(Reuters) – The two Democrat lawmakers who were expelled from the Tennessee legislature earlier this year after angering the Republican majority with a protest against gun violence are expected to win a special election on Thursday to serve out the remainder of their original terms.
Republicans in the state’s House of Representatives voted to expel Justin Pearson and Justin Jones, both young Black men, on April 6 as punishment for breaking rules of decorum a week earlier by leading a protest inside the House chamber.
The expulsions drew nationwide attention to their protest, which came after a shooter killed three children and three adults in an attack at a school in Nashville, the state capital. A third Democrat, Gloria Johnson, a white woman, joined the protest but narrowly escaped expulsion.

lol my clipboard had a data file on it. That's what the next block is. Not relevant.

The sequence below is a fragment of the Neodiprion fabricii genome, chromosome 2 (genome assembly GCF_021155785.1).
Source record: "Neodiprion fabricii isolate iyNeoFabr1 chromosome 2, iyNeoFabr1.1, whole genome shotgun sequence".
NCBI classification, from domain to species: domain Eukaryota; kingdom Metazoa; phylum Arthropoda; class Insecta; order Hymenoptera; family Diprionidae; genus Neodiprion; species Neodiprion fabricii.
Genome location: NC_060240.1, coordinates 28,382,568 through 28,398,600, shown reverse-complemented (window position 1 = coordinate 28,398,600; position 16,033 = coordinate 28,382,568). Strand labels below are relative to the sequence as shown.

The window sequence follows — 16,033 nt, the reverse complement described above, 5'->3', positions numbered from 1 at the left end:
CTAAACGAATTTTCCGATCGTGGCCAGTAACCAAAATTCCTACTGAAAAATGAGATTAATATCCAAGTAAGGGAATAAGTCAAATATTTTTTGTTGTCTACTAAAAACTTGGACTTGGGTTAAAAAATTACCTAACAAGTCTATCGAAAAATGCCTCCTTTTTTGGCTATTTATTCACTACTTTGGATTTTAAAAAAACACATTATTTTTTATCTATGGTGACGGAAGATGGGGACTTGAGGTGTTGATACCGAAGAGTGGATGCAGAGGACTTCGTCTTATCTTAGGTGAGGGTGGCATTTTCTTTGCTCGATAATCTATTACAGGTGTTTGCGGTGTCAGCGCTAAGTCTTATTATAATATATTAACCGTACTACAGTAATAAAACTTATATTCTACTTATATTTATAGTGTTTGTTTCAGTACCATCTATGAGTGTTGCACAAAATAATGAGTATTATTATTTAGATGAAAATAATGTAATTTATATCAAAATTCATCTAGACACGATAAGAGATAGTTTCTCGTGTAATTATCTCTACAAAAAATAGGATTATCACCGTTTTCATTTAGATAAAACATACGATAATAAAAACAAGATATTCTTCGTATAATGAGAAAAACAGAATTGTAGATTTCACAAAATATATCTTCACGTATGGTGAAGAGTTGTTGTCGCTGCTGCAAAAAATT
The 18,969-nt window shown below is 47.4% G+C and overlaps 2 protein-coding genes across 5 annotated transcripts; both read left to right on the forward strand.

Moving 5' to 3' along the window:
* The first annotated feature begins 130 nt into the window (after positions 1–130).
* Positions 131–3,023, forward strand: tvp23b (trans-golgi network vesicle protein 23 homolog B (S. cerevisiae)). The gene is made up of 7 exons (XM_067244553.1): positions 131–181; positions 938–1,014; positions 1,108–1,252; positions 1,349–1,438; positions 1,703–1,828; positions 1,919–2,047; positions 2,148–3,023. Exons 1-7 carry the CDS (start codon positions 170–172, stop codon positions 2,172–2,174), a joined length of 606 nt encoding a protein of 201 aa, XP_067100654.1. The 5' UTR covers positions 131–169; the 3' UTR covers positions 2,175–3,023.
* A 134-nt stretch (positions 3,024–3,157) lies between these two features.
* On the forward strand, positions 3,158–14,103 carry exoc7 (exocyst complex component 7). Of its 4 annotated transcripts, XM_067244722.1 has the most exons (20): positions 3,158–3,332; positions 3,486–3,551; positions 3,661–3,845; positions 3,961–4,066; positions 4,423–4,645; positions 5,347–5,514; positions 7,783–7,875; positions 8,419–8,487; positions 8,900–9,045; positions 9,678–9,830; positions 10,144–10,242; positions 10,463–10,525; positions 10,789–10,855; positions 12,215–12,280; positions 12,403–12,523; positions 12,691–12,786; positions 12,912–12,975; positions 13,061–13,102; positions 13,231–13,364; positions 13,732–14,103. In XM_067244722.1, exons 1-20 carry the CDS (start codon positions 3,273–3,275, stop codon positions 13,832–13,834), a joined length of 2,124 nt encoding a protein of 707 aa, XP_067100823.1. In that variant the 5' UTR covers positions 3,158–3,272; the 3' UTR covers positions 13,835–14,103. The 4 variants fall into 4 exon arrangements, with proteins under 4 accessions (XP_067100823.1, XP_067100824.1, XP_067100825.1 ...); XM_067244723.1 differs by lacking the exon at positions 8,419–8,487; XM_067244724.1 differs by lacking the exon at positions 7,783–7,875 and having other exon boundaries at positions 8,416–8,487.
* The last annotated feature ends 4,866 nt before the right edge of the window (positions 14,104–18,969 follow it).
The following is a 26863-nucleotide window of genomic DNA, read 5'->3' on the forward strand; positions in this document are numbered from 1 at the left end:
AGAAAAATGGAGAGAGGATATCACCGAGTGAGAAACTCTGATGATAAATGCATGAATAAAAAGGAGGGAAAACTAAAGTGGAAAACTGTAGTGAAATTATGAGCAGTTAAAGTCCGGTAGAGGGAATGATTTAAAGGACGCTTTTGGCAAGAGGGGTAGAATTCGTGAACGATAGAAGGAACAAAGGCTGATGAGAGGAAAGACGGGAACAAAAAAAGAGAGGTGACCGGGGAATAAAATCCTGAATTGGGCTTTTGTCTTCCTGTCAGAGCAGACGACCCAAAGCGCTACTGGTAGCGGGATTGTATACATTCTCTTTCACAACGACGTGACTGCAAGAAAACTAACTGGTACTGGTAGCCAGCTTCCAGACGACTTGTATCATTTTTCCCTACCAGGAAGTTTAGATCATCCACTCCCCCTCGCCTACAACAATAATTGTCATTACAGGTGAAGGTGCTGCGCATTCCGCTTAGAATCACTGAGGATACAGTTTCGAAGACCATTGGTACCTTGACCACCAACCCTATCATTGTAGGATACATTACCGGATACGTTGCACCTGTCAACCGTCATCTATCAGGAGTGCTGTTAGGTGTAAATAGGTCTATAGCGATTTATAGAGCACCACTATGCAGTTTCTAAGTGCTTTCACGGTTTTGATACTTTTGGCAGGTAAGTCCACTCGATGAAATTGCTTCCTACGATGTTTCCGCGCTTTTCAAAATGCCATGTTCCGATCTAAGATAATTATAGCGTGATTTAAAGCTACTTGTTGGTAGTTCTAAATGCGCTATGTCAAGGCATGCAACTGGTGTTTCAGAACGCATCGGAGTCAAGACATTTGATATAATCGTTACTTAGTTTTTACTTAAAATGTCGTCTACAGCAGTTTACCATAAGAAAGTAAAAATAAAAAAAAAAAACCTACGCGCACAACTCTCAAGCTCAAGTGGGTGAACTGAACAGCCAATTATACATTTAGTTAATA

Within a few days, local officials in Pearson’s and Jones’ districts voted to return them to their seats under a provision in the state’s constitution that lets district-level officials fill legislative vacancies until a special election can be held.
Pearson, 28, represents a district in Memphis. Jones, 27, represents a district in Nashville. Both men won their primary elections in June with over 90% of the votes, and both are in districts that heavily favor the Democratic Party.
Pearson is running against Jeff Johnston, an independent, and Jones is running against Republican Laura Nelson.
Republicans who expelled the two men said their conduct disrupted the work of the House and that it was a severe breach of decorum rules.
Democrats, including U.S. President Joe Biden who hosted the two men and Johnson at the White House in April, said the expulsion was undemocratic and disempowered their constituents in Tennessee’s two largest cities.
(Reporting by Jonathan Allen in New York; Editing by Bill Berkrot)